Media plays an important role in shaping public opinion. Biased media can influence people in undesirable directions and hence should be unmasked as such. We observe that feature-based and neural text classification approaches which rely only on the distribution of low-level lexical information fail to detect media bias. This weakness becomes most noticeable for articles on new events, where words appear in new contexts and hence their “bias predictiveness” is unclear. In this paper, we therefore study how second-order information about biased statements in an article helps to improve detection effectiveness. In particular, we utilize the probability distributions of the frequency, positions, and sequential order of lexical and informational sentence-level bias in a Gaussian Mixture Model. On an existing media bias dataset, we find that the frequency and positions of biased statements strongly impact article-level bias, whereas their exact sequential order is secondary. Using a standard model for sentence-level bias detection, we provide empirical evidence that article-level bias detectors that use second-order information clearly outperform those without.

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Task Proposal: Abstractive Snippet Generation for Web Pages
Shahbaz Syed | Wei-Fan Chen | Matthias Hagen | Benno Stein | Henning Wachsmuth | Martin Potthast
Proceedings of the 13th International Conference on Natural Language Generation

We propose a shared task on abstractive snippet generation for web pages, a novel task of generating query-biased abstractive summaries for documents that are to be shown on a search results page. Conventional snippets are extractive in nature, which recently gave rise to copyright claims from news publishers as well as a new copyright legislation being passed in the European Union, limiting the fair use of web page contents for snippets. At the same time, abstractive summarization has matured considerably in recent years, potentially allowing for more personalization of snippets in the future. Taken together, these facts render further research into generating abstractive snippets both timely and promising.


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Unraveling the Search Space of Abusive Language in Wikipedia with Dynamic Lexicon Acquisition
Wei-Fan Chen | Khalid Al Khatib | Matthias Hagen | Henning Wachsmuth | Benno Stein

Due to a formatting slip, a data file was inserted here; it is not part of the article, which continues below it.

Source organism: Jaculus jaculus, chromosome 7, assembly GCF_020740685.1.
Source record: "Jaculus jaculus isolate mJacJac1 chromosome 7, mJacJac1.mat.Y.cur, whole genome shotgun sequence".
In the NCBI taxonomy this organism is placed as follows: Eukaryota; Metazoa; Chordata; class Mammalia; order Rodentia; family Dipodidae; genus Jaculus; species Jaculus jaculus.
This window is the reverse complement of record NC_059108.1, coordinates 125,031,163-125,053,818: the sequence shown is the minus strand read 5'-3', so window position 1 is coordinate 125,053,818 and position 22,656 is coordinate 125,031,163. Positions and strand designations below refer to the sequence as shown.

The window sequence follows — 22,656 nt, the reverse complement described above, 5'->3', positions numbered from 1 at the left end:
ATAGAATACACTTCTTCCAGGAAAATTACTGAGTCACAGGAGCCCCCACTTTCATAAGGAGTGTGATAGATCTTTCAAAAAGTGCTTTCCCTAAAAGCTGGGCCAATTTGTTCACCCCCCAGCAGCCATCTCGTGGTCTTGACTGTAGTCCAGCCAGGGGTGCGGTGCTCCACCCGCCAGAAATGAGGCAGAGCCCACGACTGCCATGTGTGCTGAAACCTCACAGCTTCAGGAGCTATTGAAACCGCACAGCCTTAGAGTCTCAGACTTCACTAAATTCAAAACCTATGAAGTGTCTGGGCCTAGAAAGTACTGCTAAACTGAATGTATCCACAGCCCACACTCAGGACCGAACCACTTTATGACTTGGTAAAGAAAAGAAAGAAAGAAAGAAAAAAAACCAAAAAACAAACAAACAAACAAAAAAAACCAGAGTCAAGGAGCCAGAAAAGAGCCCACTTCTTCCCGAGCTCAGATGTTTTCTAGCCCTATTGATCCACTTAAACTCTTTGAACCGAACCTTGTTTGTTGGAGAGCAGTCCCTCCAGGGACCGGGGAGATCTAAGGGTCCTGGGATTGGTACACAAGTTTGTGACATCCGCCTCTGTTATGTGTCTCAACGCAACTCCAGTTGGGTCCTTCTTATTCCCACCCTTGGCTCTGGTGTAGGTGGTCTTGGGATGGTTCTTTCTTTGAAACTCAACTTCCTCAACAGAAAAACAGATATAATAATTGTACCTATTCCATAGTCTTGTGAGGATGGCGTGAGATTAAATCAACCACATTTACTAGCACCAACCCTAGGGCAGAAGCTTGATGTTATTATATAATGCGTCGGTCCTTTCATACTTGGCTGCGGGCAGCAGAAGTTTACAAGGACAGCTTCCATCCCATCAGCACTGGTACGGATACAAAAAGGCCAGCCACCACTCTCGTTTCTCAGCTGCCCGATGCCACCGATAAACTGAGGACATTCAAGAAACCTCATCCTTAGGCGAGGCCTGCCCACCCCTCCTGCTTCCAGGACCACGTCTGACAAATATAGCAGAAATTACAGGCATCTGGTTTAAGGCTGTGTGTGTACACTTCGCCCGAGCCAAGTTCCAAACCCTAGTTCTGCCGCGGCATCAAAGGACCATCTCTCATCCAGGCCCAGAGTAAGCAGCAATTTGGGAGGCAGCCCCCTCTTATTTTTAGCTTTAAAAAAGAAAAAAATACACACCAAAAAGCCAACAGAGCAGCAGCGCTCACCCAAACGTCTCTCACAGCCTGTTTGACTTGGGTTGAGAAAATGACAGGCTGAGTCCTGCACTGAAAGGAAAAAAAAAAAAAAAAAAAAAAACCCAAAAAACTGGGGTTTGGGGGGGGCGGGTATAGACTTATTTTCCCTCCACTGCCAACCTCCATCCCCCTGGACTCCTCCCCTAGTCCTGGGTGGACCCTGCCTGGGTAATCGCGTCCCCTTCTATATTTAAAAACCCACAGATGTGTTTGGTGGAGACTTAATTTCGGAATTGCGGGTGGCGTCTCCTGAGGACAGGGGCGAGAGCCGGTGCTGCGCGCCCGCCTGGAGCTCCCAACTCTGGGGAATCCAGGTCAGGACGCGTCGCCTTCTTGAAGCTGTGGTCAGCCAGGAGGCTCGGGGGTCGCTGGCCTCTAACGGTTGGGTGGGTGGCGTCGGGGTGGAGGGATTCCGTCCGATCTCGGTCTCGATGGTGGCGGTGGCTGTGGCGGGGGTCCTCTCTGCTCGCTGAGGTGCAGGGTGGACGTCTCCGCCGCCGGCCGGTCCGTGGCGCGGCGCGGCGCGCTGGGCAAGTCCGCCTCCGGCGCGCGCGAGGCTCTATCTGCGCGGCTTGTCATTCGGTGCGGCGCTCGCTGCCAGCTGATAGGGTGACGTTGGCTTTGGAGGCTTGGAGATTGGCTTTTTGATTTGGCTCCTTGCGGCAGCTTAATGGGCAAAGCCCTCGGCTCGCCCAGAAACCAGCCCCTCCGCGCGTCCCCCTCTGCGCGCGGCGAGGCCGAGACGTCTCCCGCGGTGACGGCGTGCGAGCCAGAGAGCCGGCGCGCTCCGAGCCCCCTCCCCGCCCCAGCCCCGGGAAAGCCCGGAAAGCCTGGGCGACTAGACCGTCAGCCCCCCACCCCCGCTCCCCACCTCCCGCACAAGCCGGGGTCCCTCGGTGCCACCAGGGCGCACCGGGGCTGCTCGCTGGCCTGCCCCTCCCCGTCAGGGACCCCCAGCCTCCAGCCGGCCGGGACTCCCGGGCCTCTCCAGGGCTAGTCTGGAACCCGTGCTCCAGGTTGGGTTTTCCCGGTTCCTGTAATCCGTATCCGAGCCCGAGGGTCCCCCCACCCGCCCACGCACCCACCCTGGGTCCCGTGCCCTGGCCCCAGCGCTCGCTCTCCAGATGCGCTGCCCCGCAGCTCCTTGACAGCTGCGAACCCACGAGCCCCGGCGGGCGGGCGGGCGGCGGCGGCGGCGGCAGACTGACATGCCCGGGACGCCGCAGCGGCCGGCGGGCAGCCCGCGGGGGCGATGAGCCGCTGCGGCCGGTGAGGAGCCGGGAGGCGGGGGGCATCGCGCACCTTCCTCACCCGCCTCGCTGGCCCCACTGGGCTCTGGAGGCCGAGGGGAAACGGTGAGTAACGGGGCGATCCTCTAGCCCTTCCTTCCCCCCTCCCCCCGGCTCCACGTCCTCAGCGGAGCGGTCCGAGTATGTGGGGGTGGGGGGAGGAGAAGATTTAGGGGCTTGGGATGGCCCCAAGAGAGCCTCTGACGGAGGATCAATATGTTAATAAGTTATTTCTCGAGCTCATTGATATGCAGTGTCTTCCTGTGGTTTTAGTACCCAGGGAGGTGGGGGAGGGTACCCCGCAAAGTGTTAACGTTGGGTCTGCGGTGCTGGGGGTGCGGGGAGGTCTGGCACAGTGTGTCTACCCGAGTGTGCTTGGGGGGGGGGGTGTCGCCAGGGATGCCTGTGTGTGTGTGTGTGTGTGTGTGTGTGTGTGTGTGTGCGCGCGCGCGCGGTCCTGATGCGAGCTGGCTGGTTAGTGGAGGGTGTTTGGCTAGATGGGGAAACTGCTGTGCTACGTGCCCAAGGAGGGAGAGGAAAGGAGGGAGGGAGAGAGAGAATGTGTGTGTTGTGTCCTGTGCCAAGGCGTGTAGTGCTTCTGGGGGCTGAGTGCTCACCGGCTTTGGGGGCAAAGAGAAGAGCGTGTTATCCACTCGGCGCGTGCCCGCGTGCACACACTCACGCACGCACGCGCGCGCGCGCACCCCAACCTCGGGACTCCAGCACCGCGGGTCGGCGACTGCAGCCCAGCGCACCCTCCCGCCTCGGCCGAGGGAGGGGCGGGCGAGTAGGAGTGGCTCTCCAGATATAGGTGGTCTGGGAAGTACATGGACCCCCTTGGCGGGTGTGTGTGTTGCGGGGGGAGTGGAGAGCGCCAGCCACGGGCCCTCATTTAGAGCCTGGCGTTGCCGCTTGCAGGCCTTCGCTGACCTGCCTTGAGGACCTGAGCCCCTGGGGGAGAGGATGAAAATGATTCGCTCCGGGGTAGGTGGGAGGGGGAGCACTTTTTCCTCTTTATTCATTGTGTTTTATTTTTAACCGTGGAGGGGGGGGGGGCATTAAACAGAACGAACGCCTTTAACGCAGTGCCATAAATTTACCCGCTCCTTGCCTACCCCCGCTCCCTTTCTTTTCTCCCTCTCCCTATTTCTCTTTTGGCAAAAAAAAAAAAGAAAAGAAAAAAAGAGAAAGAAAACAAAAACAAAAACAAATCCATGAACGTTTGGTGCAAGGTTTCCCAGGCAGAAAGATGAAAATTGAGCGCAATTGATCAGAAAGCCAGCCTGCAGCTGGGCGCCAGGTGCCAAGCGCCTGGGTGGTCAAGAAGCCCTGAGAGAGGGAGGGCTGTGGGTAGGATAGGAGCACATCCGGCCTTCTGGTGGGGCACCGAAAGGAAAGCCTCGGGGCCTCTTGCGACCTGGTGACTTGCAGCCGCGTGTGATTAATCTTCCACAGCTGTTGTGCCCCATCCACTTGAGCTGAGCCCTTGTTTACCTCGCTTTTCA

Proceedings of the Second Workshop on Natural Language Processing for Internet Freedom: Censorship, Disinformation, and Propaganda

Many discussions on online platforms suffer from users offending others by using abusive terminology, threatening each other, or being sarcastic. Since an automatic detection of abusive language can support human moderators of online discussion platforms, detecting abusiveness has recently received increased attention. However, the existing approaches simply train one classifier for the whole variety of abusiveness. In contrast, our approach is to distinguish explicitly abusive cases from the more “shadowed” ones. By dynamically extending a lexicon of abusive terms (e.g., including new obfuscations of abusive terms), our approach can support a moderator with explicit unraveled explanations for why something was flagged as abusive: due to known explicitly abusive terms, due to newly detected (obfuscated) terms, or due to shadowed cases.


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Learning to Flip the Bias of News Headlines
Wei-Fan Chen | Henning Wachsmuth | Khalid Al-Khatib | Benno Stein
Proceedings of the 11th International Conference on Natural Language Generation

This paper introduces the task of “flipping” the bias of news articles: Given an article with a political bias (left or right), generate an article with the same topic but opposite bias. To study this task, we create a corpus with bias-labeled articles from all-sides.com. As a first step, we analyze the corpus and discuss intrinsic characteristics of bias. They point to the main challenges of bias flipping, which in turn lead to a specific setting in the generation process. The paper in hand narrows down the general bias flipping task to focus on bias flipping for news article headlines. A manual annotation of headlines from each side reveals that they are self-informative in general and often convey bias. We apply an autoencoder incorporating information from an article’s content to learn how to automatically flip the bias. From 200 generated headlines, 73 are classified as understandable by annotators, and 83 maintain the topic while having opposite bias. Insights from our analysis shed light on how to solve the main challenges of bias flipping.


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Unit Segmentation of Argumentative Texts
Yamen Ajjour | Wei-Fan Chen | Johannes Kiesel | Henning Wachsmuth | Benno Stein
Proceedings of the 4th Workshop on Argument Mining

The segmentation of an argumentative text into argument units and their non-argumentative counterparts is the first step in identifying the argumentative structure of the text. Despite its importance for argument mining, unit segmentation has been approached only sporadically so far. This paper studies the major parameters of unit segmentation systematically. We explore the effectiveness of various features, when capturing words separately, along with their neighbors, or even along with the entire text. Each such context is reflected by one machine learning model that we evaluate within and across three domains of texts. Among the models, our new deep learning approach capturing the entire text turns out best within all domains, with an F-score of up to 88.54. While structural features generalize best across domains, the domain transfer remains hard, which points to major challenges of unit segmentation.


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UTCNN: a Deep Learning Model of Stance Classification on Social Media Text